All organizations rely on vendors to function in today’s dynamic landscape while achieving peak operational efficiency, cost-effectiveness, and economies of scale. A growing third-party network can yield significant benefits for organizations — but it also results in greater risk.

A robust third-party risk management program (TPRM) is crucial to mitigate that risk and maintain business continuity; and a critical component of that program is understanding which providers pose the most significant “threat criticality.” This ranking system can be achieved with vendor tiering.

Vendor tiering can help you optimize your vendor risk management program, strengthen cybersecurity, and create a more resilient organization.

What Is Vendor Tiering?

Vendor tiering, sometimes known as a tiering assessment process or simply a tiering assessment, is the practice of identifying vendors and categorizing them based on risks they bring to an organization.

Not all threats are created equal; neither are all third-party vendors. Each vendor presents different threats and has a different level of risk and threat criticality. Vendor tiering allows you to understand these differences by separating vendors into different “threat tiers” such as low-, medium-, high-, and critical-risk.

This tiering process can guide your risk management strategies. It helps you to focus vendor risk assessment and mitigation efforts on the third parties that pose the most critical risks.

Should I Tier My Vendors?

Yes. With vendor tiering, you can group vendors efficiently to distribute your risk remediation efforts and strengthen your cybersecurity posture.

Tiering vendors is critical if your vendors can access your systems or data. That access introduces the possibility of supply chain attacks, which you can mitigate if you know which vendors have such access and their threat criticality level.

Without question, industries that generate and store sensitive or mission-critical data should implement a vendor tiering process as part of their third-party risk management program. This includes highly regulated sectors that come under the purview of legal and regulatory standards such as:

  • Health Insurance Portability and Accountability Act (HIPAA)
  • The Payment Card Industry Data Security Standard (PCI-DSS)
  • California Consumer Privacy Act (CCPA)
  • General Data Protection Regulation (GDPR)
  • Sarbanes-Oxley Act (SOX)

Such industries include healthcare, financial services, utilities, and technology, to name a few. These industries are very attractive to cyberattackers and hackers who often attack through vendor networks, systems, or software. A vendor tiering process helps an organization differentiate processes and controls for low-risk versus high-risk vendors.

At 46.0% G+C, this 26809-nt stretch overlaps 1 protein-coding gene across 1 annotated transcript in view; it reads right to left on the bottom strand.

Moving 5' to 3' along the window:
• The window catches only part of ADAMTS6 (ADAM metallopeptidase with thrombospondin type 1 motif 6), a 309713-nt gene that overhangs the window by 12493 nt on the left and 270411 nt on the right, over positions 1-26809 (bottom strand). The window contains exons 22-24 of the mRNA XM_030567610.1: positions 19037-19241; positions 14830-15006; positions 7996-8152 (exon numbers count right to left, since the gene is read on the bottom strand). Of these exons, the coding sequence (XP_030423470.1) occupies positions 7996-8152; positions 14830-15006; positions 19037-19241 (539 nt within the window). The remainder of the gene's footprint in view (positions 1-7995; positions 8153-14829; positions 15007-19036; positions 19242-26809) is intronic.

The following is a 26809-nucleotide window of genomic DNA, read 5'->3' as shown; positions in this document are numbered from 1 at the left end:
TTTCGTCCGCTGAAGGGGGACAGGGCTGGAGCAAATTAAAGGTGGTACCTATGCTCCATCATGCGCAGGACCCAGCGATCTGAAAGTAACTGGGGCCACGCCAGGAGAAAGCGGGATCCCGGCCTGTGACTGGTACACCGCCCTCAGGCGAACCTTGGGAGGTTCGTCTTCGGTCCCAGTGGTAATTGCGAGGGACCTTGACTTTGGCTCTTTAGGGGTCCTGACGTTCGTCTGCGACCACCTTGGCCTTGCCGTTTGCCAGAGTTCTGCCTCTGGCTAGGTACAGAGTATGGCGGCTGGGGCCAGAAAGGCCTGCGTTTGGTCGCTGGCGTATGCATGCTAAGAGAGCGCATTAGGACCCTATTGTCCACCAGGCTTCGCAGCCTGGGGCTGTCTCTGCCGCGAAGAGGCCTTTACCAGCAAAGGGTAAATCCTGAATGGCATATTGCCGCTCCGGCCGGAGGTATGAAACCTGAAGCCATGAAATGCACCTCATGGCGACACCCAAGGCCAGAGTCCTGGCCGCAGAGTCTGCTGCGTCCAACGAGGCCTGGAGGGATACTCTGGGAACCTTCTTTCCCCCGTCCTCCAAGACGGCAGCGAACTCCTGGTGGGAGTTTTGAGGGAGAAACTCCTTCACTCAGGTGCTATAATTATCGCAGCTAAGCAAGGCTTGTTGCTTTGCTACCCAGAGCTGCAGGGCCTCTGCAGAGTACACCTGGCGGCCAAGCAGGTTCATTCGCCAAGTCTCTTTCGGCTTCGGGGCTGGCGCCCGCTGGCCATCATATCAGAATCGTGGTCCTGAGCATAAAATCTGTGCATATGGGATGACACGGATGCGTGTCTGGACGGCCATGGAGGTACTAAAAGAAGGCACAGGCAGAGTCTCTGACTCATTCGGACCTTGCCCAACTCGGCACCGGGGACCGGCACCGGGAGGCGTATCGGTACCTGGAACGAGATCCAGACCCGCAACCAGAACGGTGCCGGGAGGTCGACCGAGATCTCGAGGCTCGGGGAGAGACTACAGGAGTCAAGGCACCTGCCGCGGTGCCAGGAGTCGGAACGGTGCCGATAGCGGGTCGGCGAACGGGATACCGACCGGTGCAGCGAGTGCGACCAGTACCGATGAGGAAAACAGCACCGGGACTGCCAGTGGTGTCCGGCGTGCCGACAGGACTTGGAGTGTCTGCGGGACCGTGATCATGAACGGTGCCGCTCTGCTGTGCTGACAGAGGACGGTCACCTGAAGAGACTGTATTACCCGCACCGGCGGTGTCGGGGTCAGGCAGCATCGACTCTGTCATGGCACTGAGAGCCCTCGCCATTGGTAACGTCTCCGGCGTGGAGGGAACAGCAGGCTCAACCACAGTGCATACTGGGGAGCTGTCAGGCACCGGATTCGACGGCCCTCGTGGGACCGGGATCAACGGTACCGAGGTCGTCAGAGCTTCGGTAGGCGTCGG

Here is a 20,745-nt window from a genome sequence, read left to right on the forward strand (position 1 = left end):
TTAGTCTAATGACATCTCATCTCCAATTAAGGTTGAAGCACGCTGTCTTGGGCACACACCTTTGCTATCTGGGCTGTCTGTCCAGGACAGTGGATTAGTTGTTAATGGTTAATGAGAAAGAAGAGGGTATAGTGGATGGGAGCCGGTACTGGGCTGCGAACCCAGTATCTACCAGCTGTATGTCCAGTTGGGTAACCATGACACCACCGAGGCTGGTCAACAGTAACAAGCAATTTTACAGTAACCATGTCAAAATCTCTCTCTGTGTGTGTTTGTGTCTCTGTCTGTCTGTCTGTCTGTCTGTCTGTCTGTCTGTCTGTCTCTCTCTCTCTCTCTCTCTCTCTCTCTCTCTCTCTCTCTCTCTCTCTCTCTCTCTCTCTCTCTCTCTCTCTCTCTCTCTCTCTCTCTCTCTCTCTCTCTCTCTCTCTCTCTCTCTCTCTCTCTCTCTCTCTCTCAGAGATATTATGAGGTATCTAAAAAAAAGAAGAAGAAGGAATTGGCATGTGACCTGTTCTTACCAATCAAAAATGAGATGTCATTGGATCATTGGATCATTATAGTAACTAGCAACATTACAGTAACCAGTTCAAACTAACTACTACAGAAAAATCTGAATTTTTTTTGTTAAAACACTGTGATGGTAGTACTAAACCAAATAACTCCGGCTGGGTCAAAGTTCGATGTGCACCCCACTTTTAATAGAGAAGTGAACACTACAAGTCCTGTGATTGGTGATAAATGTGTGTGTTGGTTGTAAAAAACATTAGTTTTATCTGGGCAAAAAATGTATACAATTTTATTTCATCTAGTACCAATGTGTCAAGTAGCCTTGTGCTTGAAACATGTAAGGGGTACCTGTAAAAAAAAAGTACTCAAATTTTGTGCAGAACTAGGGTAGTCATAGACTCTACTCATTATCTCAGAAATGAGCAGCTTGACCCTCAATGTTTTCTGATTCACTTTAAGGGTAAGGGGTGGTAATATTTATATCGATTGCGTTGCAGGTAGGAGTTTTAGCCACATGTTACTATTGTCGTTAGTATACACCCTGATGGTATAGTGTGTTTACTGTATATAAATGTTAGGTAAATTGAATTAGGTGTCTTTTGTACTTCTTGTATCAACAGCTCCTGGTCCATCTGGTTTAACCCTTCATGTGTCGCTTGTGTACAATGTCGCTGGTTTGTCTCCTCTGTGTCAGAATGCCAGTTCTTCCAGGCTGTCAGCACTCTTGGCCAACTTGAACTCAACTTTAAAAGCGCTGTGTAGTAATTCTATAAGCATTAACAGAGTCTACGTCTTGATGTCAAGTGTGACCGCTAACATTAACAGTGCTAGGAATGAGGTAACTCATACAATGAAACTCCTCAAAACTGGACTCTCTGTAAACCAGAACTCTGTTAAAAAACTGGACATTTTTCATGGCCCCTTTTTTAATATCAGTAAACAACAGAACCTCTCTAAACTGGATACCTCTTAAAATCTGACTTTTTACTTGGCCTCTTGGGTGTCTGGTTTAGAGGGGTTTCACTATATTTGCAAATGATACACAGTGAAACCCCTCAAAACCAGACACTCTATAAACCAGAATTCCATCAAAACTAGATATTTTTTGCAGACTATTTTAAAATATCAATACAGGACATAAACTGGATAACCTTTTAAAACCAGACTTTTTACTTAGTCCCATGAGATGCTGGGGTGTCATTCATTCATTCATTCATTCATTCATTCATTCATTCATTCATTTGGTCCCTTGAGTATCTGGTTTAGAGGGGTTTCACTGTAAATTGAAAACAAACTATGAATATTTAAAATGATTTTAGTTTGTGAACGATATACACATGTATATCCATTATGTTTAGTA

The Benefits of Vendor Tiering

Although vendor tiering cannot guarantee total coverage of the vendor landscape, it does improve your chances of identifying, categorizing, and minimizing overall vendor risk. A consistent tiering assessment can streamline the risk management process since it is based on solid data and current facts rather than assumptions or gut feelings.

Vendor tiering also helps to streamline regulatory compliance management. Organizations can group, and then scrutinize, vendors by specific risk assessments required. So vendors that need GDPR or HIPAA assessments can be grouped as Tier 1/critical-risk or Tier 2/high-risk, while other vendors can be grouped Tier 3/medium-risk, Tier 4/low-risk, and so forth.

Finally, since vendor tiering focuses on key risk factors with the biggest possible effect on the organization, it enables security teams to:

  • Better identify the most severe risks
  • Assess these risks based on criticality
  • Avoid wasting risk management resources on low-risk vendors
  • Implement effective mitigation plans for high-risk vendors

Top 3 Effective Vendor Tiering Strategies

Start vendor tiering by finding the answers to these questions:

  • Which vendors work with your business?
  • Do you have a list of known vendors from the procurement department?
  • Have you updated your vendor register?
  • What goods or services do the vendors provide?

If you work with hundreds or thousands of vendors, you may not be able to assess all vendors regularly. You should, however, aim to understand as many as you can to minimize the risk.